I used to be the girl who never wanted to look at the numbers on the ATM receipt after I’d deposited money at the bank. It’s not that I didn’t have enough money in my bank account to pay my bills. I just didn’t want my day to be defined by the number in my bank account.
Life turned upside down for me when I got divorced in my early 30s, and I went from the girl who never wanted to look at the numbers, to the girl who had to look at the numbers. This turned out to be the best thing that’s ever happened to me.
Click to read more about the true cost of divorce in America.
There is really no such thing as an easy divorce. Most are both emotionally and financially draining, mine included. Even as a certified financial planner, I still found myself having to deal with some tough financial decisions that would have a long-lasting impact on my future.
It was during this time that I realized the power of knowing my numbers: the good, the bad and all the in between. Divorce can feel like a giant chess match where you’re trying to outsmart the other person financially. Knowing my numbers empowered me during a difficult time in my life and gave me choices with my money. I certainly don’t want you to experience anything quite as complicated and financially devastating as a divorce, but no matter what situation you’re in, knowing your numbers is a lifesaver.
More on How Divorce Effects Your Finances: 40 Secrets Only Divorce Attorneys Know
There’s a Road Map
You’d never get in the car to drive to New York from Los Angeles without some kind of road map or GPS system. How would you know where to turn and which freeways to take? Knowing your numbers is a very similar concept. When you know what you have coming in and what you have going out, you can give your finances directions toward the goals you want to achieve.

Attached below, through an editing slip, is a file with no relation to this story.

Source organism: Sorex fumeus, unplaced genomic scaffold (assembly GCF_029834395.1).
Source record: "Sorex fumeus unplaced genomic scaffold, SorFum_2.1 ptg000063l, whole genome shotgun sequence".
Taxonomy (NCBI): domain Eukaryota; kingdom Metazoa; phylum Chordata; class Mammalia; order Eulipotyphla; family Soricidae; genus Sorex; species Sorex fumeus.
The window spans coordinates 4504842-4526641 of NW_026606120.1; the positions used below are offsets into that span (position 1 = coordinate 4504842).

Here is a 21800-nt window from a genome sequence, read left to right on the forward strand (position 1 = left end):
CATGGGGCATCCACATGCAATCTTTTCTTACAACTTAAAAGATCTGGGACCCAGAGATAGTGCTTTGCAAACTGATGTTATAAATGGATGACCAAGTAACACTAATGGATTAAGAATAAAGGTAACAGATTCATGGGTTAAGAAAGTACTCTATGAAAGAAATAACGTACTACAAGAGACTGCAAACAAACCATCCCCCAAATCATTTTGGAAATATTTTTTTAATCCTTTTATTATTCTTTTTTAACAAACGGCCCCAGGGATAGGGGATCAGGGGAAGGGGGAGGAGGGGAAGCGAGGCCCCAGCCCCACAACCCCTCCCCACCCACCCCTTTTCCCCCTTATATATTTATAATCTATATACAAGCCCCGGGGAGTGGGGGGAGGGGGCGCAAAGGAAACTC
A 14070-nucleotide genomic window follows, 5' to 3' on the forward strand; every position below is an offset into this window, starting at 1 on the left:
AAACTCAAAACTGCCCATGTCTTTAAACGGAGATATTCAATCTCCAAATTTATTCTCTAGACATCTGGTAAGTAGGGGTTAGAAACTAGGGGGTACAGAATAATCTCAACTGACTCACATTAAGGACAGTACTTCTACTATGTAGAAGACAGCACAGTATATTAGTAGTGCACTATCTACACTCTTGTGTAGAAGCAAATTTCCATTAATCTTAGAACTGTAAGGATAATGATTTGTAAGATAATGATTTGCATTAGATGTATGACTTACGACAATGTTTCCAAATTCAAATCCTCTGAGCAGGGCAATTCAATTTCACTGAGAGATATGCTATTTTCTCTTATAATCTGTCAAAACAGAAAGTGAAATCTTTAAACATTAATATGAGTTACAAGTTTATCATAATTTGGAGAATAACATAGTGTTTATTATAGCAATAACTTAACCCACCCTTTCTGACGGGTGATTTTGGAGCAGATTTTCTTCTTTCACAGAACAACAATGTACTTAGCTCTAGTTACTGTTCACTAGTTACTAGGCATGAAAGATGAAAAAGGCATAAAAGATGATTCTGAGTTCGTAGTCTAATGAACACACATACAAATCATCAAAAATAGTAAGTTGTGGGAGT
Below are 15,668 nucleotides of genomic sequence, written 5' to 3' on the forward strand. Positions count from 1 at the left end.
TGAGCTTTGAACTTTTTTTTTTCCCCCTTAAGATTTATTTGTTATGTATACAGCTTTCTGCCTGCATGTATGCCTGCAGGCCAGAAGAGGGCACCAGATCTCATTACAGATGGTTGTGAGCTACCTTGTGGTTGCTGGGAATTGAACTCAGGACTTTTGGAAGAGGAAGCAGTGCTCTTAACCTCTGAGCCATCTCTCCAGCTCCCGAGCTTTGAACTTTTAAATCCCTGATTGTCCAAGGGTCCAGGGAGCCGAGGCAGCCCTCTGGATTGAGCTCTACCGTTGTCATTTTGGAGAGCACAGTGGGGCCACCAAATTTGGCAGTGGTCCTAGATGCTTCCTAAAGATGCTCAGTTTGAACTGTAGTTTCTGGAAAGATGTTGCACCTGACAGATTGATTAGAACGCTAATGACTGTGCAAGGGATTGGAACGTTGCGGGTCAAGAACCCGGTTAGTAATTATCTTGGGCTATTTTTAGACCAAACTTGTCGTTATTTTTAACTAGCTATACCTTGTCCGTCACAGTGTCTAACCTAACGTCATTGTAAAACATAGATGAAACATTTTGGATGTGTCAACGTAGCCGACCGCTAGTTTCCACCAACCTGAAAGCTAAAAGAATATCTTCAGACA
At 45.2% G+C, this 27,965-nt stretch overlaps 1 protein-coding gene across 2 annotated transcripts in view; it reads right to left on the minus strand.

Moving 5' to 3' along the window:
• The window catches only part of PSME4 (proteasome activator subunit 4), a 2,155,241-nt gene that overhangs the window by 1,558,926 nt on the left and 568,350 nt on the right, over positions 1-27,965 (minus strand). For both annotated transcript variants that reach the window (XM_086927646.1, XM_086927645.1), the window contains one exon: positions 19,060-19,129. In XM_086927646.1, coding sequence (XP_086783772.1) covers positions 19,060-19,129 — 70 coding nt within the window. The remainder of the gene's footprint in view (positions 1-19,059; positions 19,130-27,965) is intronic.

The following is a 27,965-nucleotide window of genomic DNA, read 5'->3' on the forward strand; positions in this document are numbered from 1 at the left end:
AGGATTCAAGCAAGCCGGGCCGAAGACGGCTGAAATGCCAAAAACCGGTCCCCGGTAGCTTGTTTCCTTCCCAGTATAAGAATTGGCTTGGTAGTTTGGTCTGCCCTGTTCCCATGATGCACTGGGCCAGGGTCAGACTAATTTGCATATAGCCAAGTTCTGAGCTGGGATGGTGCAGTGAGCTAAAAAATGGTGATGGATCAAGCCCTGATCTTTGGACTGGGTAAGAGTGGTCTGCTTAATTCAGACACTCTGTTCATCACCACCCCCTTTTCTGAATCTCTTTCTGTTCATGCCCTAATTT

Figuring out what’s coming in is always the easy part. Things get a little trickier when we’re talking about what’s going out. This is the part where most of us, myself included at one point in my life, would rather close our eyes and live in a delirious state of denial.
Knowing where you’re spending each penny that flows out of your bank account will allow you to spot patterns in your spending. From those patterns, you can begin to decide if a) you want to keep spending that amount or b) you want to make some changes to your budget. Regardless of your financial situation, you have choices with your finances.
Better Money Decisions
Knowing my numbers allowed me to make better money decisions when I was getting divorced. I could figure out my baseline number, aka the amount of money I needed each month to cover all my fixed costs such as rent, car payment, student loan payment, etc. Once I knew that baseline number, I could make calculated decisions about my plan for any excess funds each month.
We all think that the more money we have, the better our financial situation will be. While that is true to a point, if you don’t know your numbers and what you need to live on each month you can find yourself in a position of lifestyle creep. Lifestyle creep is just like it sounds — a place where the cost of your lifestyle keeps increasing as your income increases, so you’re never actually getting ahead. It’s the reason why millionaires can still live paycheck to paycheck.
There is no time like the present to roll up your sleeves and dig into knowing your numbers. You can start by simply analyzing your last month’s bank statement and categorizing your spending. There are many great mobile apps as well that can help you like You Need a Budget, Qapital, and Mint. Once you understand where your money is going, you can begin to make powerful shifts to redirect some of your spending toward all your money goals.
More on Budgeting
- How My Divorce Changed the Way I Use Credit Cards
- 35 Ways to Save Hundreds on Groceries
- Dumb Expenses You Need to Slash From Your Budget Now
- Watch: How Two Friends Spent $25 on Groceries for One Week
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